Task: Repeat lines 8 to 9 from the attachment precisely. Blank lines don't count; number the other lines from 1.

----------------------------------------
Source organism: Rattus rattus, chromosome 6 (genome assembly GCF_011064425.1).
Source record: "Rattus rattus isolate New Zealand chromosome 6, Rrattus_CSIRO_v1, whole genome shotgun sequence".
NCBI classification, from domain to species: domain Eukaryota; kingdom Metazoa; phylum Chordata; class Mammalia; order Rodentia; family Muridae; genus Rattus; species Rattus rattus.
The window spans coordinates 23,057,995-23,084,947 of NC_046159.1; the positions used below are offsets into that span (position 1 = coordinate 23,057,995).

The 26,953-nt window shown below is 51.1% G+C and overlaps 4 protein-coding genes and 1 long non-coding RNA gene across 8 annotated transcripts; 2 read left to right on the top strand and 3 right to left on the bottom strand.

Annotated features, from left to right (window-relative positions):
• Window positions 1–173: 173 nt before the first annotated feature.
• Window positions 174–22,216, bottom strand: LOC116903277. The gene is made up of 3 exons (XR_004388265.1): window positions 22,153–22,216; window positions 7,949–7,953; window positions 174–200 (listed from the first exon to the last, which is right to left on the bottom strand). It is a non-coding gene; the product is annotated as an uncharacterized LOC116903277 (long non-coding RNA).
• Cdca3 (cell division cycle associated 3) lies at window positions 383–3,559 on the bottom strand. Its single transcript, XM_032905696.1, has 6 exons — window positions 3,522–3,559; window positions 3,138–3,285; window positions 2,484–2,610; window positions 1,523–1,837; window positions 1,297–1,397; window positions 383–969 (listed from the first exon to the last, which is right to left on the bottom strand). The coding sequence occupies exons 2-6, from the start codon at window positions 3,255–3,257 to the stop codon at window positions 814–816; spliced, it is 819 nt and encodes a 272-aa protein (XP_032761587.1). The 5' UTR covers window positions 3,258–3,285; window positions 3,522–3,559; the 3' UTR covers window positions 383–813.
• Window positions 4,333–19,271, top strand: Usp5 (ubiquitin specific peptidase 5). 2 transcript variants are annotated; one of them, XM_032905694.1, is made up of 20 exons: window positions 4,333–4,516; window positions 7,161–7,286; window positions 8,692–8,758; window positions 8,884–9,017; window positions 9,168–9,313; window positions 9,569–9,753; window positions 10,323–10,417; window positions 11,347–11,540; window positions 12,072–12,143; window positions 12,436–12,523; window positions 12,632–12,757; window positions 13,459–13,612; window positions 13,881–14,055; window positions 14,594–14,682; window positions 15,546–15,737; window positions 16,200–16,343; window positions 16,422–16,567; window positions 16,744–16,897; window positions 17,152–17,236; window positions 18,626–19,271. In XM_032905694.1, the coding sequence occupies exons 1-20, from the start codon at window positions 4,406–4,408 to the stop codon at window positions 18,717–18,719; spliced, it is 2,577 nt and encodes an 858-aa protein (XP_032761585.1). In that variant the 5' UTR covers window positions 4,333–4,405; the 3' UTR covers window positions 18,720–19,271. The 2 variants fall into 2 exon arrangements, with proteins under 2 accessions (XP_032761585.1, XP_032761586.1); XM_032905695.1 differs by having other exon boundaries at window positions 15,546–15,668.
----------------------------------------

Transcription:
• Window positions 174–22,216, bottom strand: LOC116903277. The gene is made up of 3 exons (XR_004388265.1): window positions 22,153–22,216; window positions 7,949–7,953; window positions 174–200 (listed from the first exon to the last, which is right to left on the bottom strand). It is a non-coding gene; the product is annotated as an uncharacterized LOC116903277 (long non-coding RNA).
• Cdca3 (cell division cycle associated 3) lies at window positions 383–3,559 on the bottom strand. Its single transcript, XM_032905696.1, has 6 exons — window positions 3,522–3,559; window positions 3,138–3,285; window positions 2,484–2,610; window positions 1,523–1,837; window positions 1,297–1,397; window positions 383–969 (listed from the first exon to the last, which is right to left on the bottom strand). The coding sequence occupies exons 2-6, from the start codon at window positions 3,255–3,257 to the stop codon at window positions 814–816; spliced, it is 819 nt and encodes a 272-aa protein (XP_032761587.1). The 5' UTR covers window positions 3,258–3,285; window positions 3,522–3,559; the 3' UTR covers window positions 383–813.